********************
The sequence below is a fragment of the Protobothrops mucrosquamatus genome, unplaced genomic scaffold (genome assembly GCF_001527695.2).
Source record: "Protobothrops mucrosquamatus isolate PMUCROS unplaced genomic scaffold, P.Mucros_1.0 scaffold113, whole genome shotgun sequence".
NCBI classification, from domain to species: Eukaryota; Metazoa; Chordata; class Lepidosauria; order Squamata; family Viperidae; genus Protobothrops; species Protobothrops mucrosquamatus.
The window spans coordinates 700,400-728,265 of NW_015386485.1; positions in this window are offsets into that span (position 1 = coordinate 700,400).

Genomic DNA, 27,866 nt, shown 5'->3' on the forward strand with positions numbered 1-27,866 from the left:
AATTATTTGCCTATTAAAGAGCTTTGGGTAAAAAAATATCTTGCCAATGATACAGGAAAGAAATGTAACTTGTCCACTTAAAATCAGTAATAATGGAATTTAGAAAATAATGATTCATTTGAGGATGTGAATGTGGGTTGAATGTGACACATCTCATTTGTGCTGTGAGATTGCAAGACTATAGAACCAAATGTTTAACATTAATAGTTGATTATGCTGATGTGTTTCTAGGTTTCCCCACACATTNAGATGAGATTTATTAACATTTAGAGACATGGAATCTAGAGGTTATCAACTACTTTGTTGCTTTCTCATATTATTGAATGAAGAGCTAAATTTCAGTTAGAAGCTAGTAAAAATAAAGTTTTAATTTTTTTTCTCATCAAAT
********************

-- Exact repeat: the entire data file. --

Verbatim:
The sequence below is a fragment of the Protobothrops mucrosquamatus genome, unplaced genomic scaffold (genome assembly GCF_001527695.2).
Source record: "Protobothrops mucrosquamatus isolate PMUCROS unplaced genomic scaffold, P.Mucros_1.0 scaffold113, whole genome shotgun sequence".
NCBI classification, from domain to species: Eukaryota; Metazoa; Chordata; class Lepidosauria; order Squamata; family Viperidae; genus Protobothrops; species Protobothrops mucrosquamatus.
The window spans coordinates 700,400-728,265 of NW_015386485.1; positions in this window are offsets into that span (position 1 = coordinate 700,400).

Genomic DNA, 27,866 nt, shown 5'->3' on the forward strand with positions numbered 1-27,866 from the left:
AATTATTTGCCTATTAAAGAGCTTTGGGTAAAAAAATATCTTGCCAATGATACAGGAAAGAAATGTAACTTGTCCACTTAAAATCAGTAATAATGGAATTTAGAAAATAATGATTCATTTGAGGATGTGAATGTGGGTTGAATGTGACACATCTCATTTGTGCTGTGAGATTGCAAGACTATAGAACCAAATGTTTAACATTAATAGTTGATTATGCTGATGTGTTTCTAGGTTTCCCCACACATTNAGATGAGATTTATTAACATTTAGAGACATGGAATCTAGAGGTTATCAACTACTTTGTTGCTTTCTCATATTATTGAATGAAGAGCTAAATTTCAGTTAGAAGCTAGTAAAAATAAAGTTTTAATTTTTTTTCTCATCAAAT